A flashing blue light across the street from Monadnock Hall causes alarm for students and faculty as to what might be going on with the blue light phones around campus. Since Nov. 9, the blue light emergency phone across the street from Monadnock Hall has been flashing at random when no one is seen pressing the button. Is this a paranormal warning from the other side, or are the phones so old that they are malfunctioning?
These blue light emergency phones have been set up around campus since before cell phones were invented. There are different makes and models on campus and, according to Amanda Warman, director of Campus Safety, the older models are the most reliable while the newer models tend to have more problems. There are two different types of phones: one that has just a button that is directly connected to Campus Safety, and one that has an actual phone where a student can make a call to somewhere else besides Campus Safety, such as 9-1-1. If a student is being followed or chased, then a student can press the button on each phone the individual passes and be tracked by campus security.
“They come up as numbers. The numbers have assigned locations on them so they come up on our caller ID so they [Campus Safety] can see that. We don’t, obviously, want someone to stand there and continue to be in trouble,” Warman said. When a student presses the button for Campus Safety, students should only have to wait a maximum of about two minutes before campus security shows. Although, according to sophomore Sarina Kauffman, this is not always the case.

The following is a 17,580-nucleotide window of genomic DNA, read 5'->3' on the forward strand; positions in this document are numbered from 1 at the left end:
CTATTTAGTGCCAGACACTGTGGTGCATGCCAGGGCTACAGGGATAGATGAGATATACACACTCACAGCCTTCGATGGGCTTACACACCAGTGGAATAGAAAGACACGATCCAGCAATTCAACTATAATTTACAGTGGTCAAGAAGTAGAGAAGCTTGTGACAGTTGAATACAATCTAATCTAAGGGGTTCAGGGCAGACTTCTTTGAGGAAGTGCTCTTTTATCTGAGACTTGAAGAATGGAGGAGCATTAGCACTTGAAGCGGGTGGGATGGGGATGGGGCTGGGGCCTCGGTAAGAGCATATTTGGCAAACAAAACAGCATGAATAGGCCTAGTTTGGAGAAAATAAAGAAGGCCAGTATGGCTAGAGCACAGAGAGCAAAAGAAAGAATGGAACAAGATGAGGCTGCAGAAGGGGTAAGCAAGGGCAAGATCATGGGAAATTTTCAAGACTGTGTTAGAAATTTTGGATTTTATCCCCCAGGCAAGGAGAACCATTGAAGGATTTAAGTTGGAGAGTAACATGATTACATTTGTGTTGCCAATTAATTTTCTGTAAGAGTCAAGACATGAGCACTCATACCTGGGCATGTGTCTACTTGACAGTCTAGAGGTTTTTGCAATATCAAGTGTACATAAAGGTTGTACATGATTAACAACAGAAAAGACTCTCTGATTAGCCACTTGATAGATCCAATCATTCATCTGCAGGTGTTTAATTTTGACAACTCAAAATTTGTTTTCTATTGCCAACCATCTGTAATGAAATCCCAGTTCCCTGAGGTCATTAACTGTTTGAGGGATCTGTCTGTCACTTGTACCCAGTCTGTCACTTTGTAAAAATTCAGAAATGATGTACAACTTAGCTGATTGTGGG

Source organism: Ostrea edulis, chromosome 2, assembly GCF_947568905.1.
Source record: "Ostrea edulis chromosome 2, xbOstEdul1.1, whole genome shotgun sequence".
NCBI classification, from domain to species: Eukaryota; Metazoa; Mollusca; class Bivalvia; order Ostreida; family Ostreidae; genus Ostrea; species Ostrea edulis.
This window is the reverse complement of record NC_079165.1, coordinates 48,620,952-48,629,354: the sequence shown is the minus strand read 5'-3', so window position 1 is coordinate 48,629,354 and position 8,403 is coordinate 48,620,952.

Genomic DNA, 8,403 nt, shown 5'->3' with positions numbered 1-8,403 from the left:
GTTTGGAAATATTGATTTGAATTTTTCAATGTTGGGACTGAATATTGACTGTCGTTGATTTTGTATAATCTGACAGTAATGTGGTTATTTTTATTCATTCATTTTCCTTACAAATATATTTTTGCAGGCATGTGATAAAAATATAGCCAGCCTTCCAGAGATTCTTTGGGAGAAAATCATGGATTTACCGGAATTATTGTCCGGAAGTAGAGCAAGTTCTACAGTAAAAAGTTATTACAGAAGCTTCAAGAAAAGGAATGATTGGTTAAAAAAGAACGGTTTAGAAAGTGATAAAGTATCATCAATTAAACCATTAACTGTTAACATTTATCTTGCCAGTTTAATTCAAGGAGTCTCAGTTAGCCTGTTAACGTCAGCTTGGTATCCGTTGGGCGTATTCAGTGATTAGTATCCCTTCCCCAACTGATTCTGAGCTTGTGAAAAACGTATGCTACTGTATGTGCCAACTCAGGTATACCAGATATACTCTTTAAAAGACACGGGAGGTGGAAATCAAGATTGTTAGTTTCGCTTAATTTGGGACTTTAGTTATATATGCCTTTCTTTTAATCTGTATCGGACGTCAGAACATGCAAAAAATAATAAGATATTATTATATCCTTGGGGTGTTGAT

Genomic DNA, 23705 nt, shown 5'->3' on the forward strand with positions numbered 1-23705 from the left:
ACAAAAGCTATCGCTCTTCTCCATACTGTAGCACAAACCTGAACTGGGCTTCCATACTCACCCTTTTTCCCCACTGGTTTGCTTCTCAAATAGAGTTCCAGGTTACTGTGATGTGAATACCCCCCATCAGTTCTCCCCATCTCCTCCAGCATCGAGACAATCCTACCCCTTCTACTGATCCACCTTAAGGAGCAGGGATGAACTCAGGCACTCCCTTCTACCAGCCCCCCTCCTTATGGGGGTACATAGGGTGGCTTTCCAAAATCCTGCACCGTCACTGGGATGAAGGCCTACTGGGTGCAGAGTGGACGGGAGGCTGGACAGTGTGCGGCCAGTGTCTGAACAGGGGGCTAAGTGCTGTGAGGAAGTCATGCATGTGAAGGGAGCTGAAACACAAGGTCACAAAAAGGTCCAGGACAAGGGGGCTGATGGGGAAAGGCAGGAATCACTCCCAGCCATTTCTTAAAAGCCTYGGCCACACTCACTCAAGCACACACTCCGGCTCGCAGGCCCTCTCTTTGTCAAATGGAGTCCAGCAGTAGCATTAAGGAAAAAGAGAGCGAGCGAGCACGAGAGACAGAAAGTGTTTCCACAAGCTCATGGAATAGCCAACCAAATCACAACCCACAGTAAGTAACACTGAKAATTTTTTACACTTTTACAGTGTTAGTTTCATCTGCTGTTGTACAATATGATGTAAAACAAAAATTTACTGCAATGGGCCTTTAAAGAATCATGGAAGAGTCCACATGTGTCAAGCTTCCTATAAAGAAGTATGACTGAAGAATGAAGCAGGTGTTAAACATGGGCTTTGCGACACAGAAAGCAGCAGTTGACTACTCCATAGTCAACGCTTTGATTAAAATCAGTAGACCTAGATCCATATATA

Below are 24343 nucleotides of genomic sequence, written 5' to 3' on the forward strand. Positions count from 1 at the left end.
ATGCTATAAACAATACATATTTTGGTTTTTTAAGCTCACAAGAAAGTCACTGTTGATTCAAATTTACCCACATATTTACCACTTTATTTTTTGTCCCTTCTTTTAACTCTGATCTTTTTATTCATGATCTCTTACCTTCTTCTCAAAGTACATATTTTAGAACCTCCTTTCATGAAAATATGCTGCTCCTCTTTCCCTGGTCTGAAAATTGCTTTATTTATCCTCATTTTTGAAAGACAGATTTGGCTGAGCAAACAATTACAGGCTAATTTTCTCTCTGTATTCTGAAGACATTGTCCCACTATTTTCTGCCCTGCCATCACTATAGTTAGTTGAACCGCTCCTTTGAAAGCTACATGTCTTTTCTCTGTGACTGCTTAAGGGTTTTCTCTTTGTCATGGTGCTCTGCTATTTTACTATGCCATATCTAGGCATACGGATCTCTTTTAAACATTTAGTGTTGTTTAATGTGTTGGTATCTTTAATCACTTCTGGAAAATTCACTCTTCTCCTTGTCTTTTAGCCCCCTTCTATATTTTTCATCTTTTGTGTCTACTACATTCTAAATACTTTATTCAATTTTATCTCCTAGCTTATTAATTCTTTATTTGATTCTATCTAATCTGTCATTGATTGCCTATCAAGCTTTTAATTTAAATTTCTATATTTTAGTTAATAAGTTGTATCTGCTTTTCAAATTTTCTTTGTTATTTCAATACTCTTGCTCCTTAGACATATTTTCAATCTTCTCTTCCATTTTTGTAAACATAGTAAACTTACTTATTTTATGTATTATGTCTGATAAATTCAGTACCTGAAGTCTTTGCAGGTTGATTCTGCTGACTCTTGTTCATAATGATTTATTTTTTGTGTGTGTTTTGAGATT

“I was sitting with my friend in front of my Owl’s Nest once and saw a boy use the blue light. He stood there for at least four minutes before giving up and walking away,” Kauffman said. When it comes to the Monadnock Hall phone, the underground cable has failed and there is ground water in the cable lines. The light flashes because at certain water levels it sends a signal to the phone to flash. The cable could be replaced, but that means digging up the parking lot to get to the cable underneath. Instead the Information Technology Group, who is involved in the infrastructure of the phones, has decided that they will remove the phone and put a new one on the outside of the Fiske Annex building. The new phone will be up in two to three weeks.
“If they’re out there, they should work,” Kevin Breslend, director of Network Infrastructure Services and Security, said.
The crosswalk in front of Monadnock Hall is a dangerous place as it is, and now with the emergency phone out, Campus Safety encourages students to program Campus Safety’s number into their cell phones, which is (603) 358-2228. The blue light emergency phones are rarely used anymore, either because the campus is safe or students use their cell phones and do not even think about the blue phones. The idea of the need for the phones has come into question, but according to Warman, the phones are kind of like a security blanket.
“We don’t want to take them out because I think people are very used to seeing them and they like having them there, knowing they can be used if they need them,” Warman said.
Campus Safety checks the phones monthly to see if they work properly, and if they do not work they tell the IT Group so they can fix it. According to Breslend, the responsibility is his when it comes to fixing the phones and said that these phones are expensive and hard to maintain. “I think we all agree that if we have them then they need to be working properly,” Sylvie Rice, campus manager of Environmental Health and Safety, said.
Kaitlyn Coogan can be contacted at email@example.com.